By E. K. H. KARSLAKE.
While in other countries cars are frequently called either by fancy names or by initials, it is noticeable that almost all French cars are called after the man who started to build them. On the other hand, it is curious to note that at the present time there is one exception to this rule in the form of a car which has lost original name in its native France while still retaining it in England ; for while it is still known as the Darracq in England, the car has only to cross the channel to become a Talbot. Its name, in fact, has varied from time to time ; but it has been consistent in demonstrating that a good car by any other than its original name can run as fast.
In the early days of this century, M. Darracq had already begun to make cars, and it was not long before he saw that the road to fame lay through racing. In 1902 the French Government, desirous of proving that home-grown alcohol was an efficient substitute for petrol, decided to do so by organising a long-distance race for cars running exclusively on the former fuel. The course chosen was 572 miles in length round the Nord province, starting from Champigny and going by St. Quentin to Arras, where a stop was made for the night ; and the next day returning by Boulogne, Dieppe and Rouen to St. Germain.
There were forty-six starters in the race, which included a team of Darracqs, and all the best-known French manufacturers were represented. At the start of the race Maurice Farman took the lead on one of the Panhards, but the man who soon captured second place was Marcelin on one of the Darracqs ; and when the first day’s racing was finished at Arras, he was still there. The text day he held his position well, but just before the finish he was overhauled by Charles Jarrott on another Panhard, and lost second place by no more than ten seconds. The defeat, however, was something of a victory, for while the winning Panhards were both 40 h.p. machines running in the 1,000 kilo. class, the Darracq was in the smaller 650 kilo. division, which it won conclusively.
M. Darracq, in fact, was at this time one of the few people who believed in the future of the light racing car, but while his preference was ultimately to be justified, it kept him for the moment from prominence in the big races. In 1905, however, the French eliminating race for the Gordon Bennet Cup team was held over the Auvergne circuit ; and for it seven manufacturers entered teams of three cars, among them being three light racing Darracqs. The cars were indeed hardly ” light” racers to modem ideas, as they had 4-cylinder engines of 150 x 140 mins. bore and stroke (9,880 c.c.), but their weight was considerably below that of their rivals, as they only weighed some 15 cwt. In spite of this, however, the Darracqs soon showed themselves to be among the fastest cars on the course, and in the end Wagner’s machine only missed third place and a place in the French team for the cup by a few seconds ; while the three cars all finished the course, only one other team achieving a like honour.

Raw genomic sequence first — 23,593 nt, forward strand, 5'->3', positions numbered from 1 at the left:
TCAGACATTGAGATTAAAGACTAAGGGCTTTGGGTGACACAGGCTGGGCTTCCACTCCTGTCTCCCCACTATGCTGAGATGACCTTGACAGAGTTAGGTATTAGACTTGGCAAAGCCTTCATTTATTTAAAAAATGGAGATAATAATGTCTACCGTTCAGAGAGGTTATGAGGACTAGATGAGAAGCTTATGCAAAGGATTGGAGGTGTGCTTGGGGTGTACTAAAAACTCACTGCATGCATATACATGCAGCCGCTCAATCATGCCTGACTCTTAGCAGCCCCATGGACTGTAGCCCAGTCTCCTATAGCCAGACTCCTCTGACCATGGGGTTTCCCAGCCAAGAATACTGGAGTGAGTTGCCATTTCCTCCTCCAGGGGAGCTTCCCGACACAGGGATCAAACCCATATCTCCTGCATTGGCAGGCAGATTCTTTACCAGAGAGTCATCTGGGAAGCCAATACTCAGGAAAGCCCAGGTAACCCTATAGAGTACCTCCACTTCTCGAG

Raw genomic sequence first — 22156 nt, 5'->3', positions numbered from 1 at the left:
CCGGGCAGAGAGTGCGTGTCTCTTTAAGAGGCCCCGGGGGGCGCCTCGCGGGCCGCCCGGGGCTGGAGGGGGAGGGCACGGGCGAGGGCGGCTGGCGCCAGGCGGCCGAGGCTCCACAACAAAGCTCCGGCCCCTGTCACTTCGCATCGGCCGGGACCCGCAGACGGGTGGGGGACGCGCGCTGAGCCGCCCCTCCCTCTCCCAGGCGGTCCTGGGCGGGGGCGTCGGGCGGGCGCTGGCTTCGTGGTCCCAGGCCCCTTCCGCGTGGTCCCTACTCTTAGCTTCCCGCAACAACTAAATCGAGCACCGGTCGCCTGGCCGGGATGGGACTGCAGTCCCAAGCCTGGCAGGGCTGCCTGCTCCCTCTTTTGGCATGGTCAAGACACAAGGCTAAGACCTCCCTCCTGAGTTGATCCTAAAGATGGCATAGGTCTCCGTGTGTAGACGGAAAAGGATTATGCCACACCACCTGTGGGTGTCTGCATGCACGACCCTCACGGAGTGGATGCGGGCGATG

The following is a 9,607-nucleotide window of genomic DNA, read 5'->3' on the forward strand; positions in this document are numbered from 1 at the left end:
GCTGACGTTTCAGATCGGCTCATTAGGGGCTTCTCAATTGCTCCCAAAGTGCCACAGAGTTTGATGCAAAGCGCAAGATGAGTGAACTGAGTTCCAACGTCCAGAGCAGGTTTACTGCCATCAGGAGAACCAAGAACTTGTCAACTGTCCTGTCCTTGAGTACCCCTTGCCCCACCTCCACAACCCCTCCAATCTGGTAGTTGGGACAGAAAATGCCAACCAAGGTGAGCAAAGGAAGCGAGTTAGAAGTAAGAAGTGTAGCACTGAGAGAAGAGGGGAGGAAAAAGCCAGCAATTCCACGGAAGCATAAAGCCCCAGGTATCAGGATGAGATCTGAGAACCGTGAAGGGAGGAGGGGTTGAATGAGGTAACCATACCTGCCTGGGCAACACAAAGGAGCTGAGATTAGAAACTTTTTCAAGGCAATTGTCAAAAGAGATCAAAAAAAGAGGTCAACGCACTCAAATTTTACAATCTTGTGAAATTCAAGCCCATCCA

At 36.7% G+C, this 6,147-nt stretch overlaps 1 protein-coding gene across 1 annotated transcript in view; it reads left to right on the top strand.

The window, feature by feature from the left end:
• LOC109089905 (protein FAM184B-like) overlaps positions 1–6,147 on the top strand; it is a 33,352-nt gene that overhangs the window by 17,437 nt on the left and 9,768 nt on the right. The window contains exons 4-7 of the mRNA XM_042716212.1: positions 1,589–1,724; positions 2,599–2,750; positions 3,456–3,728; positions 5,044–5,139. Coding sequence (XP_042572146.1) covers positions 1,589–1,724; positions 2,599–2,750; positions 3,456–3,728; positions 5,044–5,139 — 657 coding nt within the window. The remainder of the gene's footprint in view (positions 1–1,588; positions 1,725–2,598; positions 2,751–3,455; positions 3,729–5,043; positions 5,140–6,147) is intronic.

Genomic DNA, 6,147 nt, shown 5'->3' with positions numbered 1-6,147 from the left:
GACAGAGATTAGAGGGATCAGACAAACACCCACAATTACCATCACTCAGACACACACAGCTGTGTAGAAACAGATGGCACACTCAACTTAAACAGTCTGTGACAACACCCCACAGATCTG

As a result of this narrow defeat, M. Darracq challenged the winner of the cup to a private race with Wagner’s 80 h.p. Darracq ; this, however, could not be arranged, but a month later he had his revenge. In 1905 the third Circuit des Ardennes Race was run over the famous Belgian course, the distance being 370 miles. For this race a team of 80 h.p. Darracqs were entered, and on one of them Victor Héméry succeeded in getting home first, having averaged 62 m.p.h., which was a record for the race.
From Belgium the scene was moved to Italy, where in 1905 the second Florio Cup race was run over a circuit near Brescia ; and in it Wagner and Héméry started on their Darracqs. In the early part of the race Héméry got into the lead, but finally he had to be content with fourth place, while Wagner finished eighth.
At this time, however, M. Darracq had no intention of confining his attentions to Europe, and after the race the team was shipped to America and entered for the second Vanderbilt Cup race, which was run over the Florida course of 283 miles. Héméry, after the Circuit des Ardennes, seemed to have acquired a habit of victory, and once more he seized first place in one of the most important races of the year, averaging 61.6 m.p.h. The race took place in October, and in February, 1906, a race was held in Cuba over a 218 miles course. The Darracqs were entered for this event also, and once more came home in their accustomed place ; this time, however, the winner was Demogeot, who averaged 59.9 m.p.h. The great event of the 1906 season was of course the French Grand Prix, which was run at le Mans. Three Darracqs were entered for it, and had Héméry, Wagner and Hanriot as their drivers. The cars were of a nominal 125 h.p., and had 4-cylinder engines of 180 x 150 mms. bore and stroke (15,270 c.c.), with low-tension magnetos ; while transmission was by a 3-speed gear box and a propeller shaft. In the race, however, they were not fortunate, for although the cars had been tested for 5,000 miles, they all three were put out by broken valves, Héméry being the only member of the team to complete the first of the two days’ racing, occupying tenth place.